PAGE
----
Superoxide dismutase activity and expression in human venous and arterial bypass graft vessels.
Guzik TJ., Olszanecki R., Sadowski J., Kapelak B., Rudziński P., Jopek A., Kawczynska A., Ryszawa N., Loster J., Jawien J., Czesnikiewicz-Guzik M., Channon KM., Korbut R.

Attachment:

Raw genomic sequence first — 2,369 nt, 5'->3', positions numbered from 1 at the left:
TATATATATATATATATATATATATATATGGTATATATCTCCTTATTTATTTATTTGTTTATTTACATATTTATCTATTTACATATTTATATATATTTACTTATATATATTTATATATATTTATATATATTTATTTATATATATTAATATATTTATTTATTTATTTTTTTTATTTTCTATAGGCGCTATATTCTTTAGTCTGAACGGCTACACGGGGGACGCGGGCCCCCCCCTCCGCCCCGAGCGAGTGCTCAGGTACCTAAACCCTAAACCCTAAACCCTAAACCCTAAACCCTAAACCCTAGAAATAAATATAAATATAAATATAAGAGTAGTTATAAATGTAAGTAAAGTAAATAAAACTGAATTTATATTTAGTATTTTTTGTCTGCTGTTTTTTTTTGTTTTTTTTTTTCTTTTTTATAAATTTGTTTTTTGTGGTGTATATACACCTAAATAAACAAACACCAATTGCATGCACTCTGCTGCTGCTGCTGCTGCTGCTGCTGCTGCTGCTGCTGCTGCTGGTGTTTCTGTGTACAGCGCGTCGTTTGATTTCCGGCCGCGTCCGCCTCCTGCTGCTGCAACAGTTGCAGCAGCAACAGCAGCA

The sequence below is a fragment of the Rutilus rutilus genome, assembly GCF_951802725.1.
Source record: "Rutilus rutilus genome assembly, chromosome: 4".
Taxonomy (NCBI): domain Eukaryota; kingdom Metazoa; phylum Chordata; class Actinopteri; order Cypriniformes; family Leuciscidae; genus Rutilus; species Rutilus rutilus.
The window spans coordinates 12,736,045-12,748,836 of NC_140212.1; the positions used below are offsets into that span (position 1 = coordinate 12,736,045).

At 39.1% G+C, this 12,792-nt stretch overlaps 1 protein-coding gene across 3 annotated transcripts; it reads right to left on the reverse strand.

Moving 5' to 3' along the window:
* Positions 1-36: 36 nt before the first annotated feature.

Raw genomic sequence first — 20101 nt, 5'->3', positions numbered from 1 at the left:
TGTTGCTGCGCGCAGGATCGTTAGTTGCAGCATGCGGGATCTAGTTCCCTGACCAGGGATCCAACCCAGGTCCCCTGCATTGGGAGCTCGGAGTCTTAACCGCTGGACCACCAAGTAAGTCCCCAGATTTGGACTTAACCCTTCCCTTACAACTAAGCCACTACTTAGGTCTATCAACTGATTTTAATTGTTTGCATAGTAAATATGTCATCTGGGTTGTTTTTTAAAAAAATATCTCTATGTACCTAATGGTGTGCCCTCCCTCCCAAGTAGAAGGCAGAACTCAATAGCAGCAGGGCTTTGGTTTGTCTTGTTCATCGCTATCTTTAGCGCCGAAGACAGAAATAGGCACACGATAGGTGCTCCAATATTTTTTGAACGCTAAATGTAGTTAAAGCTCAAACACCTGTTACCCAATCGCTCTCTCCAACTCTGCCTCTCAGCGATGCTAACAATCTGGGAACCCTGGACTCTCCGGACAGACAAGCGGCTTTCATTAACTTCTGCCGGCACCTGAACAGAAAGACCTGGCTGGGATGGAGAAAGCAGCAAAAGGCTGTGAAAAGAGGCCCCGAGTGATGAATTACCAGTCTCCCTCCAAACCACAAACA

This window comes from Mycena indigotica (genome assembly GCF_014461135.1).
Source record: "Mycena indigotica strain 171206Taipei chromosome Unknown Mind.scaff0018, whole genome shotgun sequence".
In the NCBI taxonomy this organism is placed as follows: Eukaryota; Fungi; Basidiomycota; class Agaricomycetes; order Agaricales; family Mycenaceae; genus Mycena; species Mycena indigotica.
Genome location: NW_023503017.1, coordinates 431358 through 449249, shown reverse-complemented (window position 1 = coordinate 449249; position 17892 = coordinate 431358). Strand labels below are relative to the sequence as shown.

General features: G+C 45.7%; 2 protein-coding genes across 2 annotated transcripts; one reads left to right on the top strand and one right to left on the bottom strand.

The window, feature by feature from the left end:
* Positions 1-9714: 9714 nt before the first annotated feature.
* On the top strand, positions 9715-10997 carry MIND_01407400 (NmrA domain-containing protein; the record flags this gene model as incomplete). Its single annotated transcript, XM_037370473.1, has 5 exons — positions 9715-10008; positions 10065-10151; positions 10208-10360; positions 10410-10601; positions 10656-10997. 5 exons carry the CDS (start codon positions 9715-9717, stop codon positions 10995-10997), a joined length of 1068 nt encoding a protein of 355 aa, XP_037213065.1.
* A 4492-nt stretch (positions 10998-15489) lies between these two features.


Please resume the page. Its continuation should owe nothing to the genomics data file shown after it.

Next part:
UNLABELLED: Venous bypass grafts are more prone to accelerated atherosclerosis than arterial grafts, which is partly related to increased oxidative stress and diminished nitric oxide bioavailability. In veins superoxide production is dependent primarily on nox2 NAD(P)H oxidase expression, while in arteries nox4 appears to play an important role. This may in part explain differences in susceptibility to graft failure. Net levels of oxidative stress are however determined in parallel by the production as well as by degradation of free radicals (eg. by superoxide dismutases, catalases, thioredoxins etc). The differences in superoxide dismutase (SOD) expression and activity in human bypass conduit vessels remain unclear. Accordingly, we aimed to compare SOD activity and protein levels as well as its functional effects on superoxide production in segments of human internal mammary arteries (IMA) and saphenous veins (HSV) from patients undergoing bypass graft surgery (n=24). SOD activity was assessed by inhibition of pyrogallol autoxidation, Cu-Zn SOD and Mn SOD protein levels were studied by immunoblotting. Basal superoxide release was detected by lucigenin (5 microM) enhanced chemiluminescence. Total SOD activity did not differ significantly between HSV and IMA. Similarly, no difference was observed in SOD activity in the presence of KCN (Mn-SOD). Human bypass conduit vessels show amounts of Cu-Zn SOD or Mn-SOD protein levels. In both HSV and IMA segments superoxide production was more than doubled in the presence of SOD inhibitor-DETC. CONCLUSIONS: These studies suggest that the differences in oxidative stress between human arteries and veins are unlikely to be caused by SOD activity. However SOD plays and important role in amelioration of oxidative stress in both types of vessels.